Q. Can you say more about the kinds of companies starting these farms?

A. In Korea the country decided to go into vertical farming research. They want to develop the concept so that entrepreneurs can use what they learn. Otherwise they are for-profit companies. The one in Japan is advertising radiation-free food.

Q. How is the start-up cost different than with a traditional farm?

A. I don’t know. But if you need a tractor, and the equipment that goes with that tractor, a [land-based, rural farm] wouldn’t be any cheaper. The average farmer is so heavily in debt. It’s a tough time in the history of farming. The farmers who I know do it because they love to farm, not to make money.

Q. I’m just wondering what the odds are that someone could get involved in vertical farming on a small, family-farm scale.

A. It depends who you want to feed. If you go online there are a tremendous numbers of growing systems you can buy that would be scalable — anywhere from a household- or restaurant-sized operation, to something that could feed a community of people (just two floors on top of an apartment house would be enough to supply around 40 percent of the green vegetables the residents would consumer over a year).

Ten years ago there were very limited resources for people wanting to get involved in hydroponics; now they sky is the limit. In my book I mention a big hydroponic farm in Arizona named EuroFresh. It’s a 300-plus-acre production.

eurofresh farmsEurofresh Farms greenhouses in Wilcox, Ariz.Q. A lot of eaters want to move away from industrial food production, but these giant models look pretty industrial. The other question I have is about transparency. The photo of EuroFresh in your book makes it look almost like a Confined Animal Feeding Operation (CAFO) from above. It’s clearly very closed off from the public.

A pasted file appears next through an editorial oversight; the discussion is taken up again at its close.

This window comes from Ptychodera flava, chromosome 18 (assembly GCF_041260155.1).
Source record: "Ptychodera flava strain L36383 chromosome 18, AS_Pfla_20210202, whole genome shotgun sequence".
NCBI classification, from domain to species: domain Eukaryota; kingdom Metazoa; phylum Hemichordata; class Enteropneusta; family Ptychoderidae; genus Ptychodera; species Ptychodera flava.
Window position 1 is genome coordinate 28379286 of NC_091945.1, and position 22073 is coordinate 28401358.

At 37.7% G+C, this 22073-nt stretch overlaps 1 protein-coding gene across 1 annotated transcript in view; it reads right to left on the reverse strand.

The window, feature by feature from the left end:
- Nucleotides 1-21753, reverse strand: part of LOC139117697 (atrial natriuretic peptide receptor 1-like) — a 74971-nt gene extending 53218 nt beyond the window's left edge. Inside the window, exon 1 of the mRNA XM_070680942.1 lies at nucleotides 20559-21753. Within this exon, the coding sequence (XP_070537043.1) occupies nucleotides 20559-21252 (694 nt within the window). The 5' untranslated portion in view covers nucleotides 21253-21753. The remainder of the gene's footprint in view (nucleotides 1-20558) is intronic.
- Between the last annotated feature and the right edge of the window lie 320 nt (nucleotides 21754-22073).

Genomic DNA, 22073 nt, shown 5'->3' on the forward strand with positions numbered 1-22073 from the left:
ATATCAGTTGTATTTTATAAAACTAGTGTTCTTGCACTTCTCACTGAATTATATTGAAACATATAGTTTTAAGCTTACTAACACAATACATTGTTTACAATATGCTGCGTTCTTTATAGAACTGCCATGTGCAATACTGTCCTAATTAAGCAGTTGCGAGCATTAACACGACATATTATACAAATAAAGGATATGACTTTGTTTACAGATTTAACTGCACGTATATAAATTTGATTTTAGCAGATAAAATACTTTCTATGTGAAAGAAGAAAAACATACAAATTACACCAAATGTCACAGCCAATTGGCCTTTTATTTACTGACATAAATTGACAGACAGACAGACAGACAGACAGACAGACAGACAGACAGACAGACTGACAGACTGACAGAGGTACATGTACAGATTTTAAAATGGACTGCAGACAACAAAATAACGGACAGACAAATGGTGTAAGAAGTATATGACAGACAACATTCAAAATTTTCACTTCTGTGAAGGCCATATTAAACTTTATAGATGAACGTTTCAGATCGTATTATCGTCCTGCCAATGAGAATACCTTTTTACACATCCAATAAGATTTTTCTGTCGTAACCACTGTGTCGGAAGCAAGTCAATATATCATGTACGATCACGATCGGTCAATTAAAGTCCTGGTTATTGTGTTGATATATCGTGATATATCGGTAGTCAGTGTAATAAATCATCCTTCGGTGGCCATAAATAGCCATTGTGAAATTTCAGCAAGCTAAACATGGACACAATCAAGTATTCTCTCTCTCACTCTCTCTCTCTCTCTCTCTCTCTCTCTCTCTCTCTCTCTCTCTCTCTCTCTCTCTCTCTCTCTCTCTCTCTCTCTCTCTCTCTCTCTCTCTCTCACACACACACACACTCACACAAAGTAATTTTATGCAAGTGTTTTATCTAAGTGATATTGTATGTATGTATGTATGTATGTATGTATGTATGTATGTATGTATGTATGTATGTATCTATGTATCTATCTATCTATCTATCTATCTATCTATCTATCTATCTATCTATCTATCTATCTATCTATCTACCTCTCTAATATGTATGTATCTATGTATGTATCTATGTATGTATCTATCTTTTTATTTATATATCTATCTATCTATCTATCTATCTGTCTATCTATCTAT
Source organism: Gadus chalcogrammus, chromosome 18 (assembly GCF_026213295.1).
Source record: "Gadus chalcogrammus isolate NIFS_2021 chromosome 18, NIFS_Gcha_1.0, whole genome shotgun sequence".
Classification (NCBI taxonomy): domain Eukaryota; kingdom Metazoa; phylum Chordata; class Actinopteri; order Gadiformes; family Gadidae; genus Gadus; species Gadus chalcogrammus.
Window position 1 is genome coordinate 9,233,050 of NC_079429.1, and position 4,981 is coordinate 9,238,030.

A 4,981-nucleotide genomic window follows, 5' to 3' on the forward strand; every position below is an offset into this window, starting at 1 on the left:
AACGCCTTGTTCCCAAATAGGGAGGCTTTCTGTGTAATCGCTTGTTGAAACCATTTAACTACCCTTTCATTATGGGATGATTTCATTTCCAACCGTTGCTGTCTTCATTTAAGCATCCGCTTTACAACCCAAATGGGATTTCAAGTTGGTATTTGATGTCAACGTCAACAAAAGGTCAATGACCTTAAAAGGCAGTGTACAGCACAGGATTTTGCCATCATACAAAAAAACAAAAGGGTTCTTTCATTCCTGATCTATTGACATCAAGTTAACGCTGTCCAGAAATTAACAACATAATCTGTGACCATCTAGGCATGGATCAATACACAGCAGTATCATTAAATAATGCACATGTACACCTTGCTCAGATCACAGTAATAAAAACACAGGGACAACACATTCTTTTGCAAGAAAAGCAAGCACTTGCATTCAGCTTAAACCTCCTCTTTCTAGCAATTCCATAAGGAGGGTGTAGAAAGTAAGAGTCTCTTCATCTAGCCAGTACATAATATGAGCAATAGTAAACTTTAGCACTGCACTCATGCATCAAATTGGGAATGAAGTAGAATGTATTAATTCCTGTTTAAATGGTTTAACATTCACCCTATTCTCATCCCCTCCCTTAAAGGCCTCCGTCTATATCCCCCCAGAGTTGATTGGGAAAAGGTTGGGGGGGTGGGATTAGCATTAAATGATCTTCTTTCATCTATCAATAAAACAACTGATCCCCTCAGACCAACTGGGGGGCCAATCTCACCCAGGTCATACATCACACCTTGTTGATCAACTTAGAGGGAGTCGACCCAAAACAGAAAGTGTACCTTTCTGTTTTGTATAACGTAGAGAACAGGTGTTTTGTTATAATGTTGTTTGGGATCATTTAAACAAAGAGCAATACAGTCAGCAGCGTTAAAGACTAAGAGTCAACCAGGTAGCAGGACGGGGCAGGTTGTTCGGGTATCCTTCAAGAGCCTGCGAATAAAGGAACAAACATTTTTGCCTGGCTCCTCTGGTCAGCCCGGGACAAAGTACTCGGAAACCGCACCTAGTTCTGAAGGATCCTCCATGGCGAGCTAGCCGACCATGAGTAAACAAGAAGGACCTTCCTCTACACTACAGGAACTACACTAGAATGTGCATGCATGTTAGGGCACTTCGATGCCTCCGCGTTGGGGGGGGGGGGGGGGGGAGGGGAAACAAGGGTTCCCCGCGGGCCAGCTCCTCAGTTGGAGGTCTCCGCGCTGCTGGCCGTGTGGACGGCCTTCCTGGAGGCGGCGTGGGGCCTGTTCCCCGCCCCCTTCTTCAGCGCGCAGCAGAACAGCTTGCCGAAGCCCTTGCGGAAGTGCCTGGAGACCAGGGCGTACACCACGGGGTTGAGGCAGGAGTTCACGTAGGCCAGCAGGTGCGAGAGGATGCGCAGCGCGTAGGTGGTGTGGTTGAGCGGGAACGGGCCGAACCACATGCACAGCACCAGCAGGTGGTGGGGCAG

A. Remember these companies have worked out how to do this to make a profit. And they’re hardly in the market to share that information. Just like you can’t walk into General Motors and find out how they put their transmissions together. That’s true for outdoor farmers, by the way.

Q. Well, there are more and more small-scale farmers who are finding success by creating more transparency with the people who buy their food — they talk directly about their growing practices and show interested customers exactly what they’re doing.

A. That’s why universities like UC Davis or the University of Arizona are great places to go to learn about these types of growing systems. Don’t go to the private producers, because they’re in business to have a competitive edge.

But if a bunch of people got together and put gardens on top of their apartment houses, they’d eventually show a profit or see a reduction in water or food costs. At that point it can become transparent. I could show you a few of those [models] elsewhere — but there aren’t many in this country.

lettuceRendering: Blake KurasekQ. I guess that makes me curious about how one of these farms might try to reach folks who are getting accustomed to eating locally and knowing their farmers.

A. Where I live there a lot of crops that you can’t get ahold of during the winter. So indoor farming allows for more variety.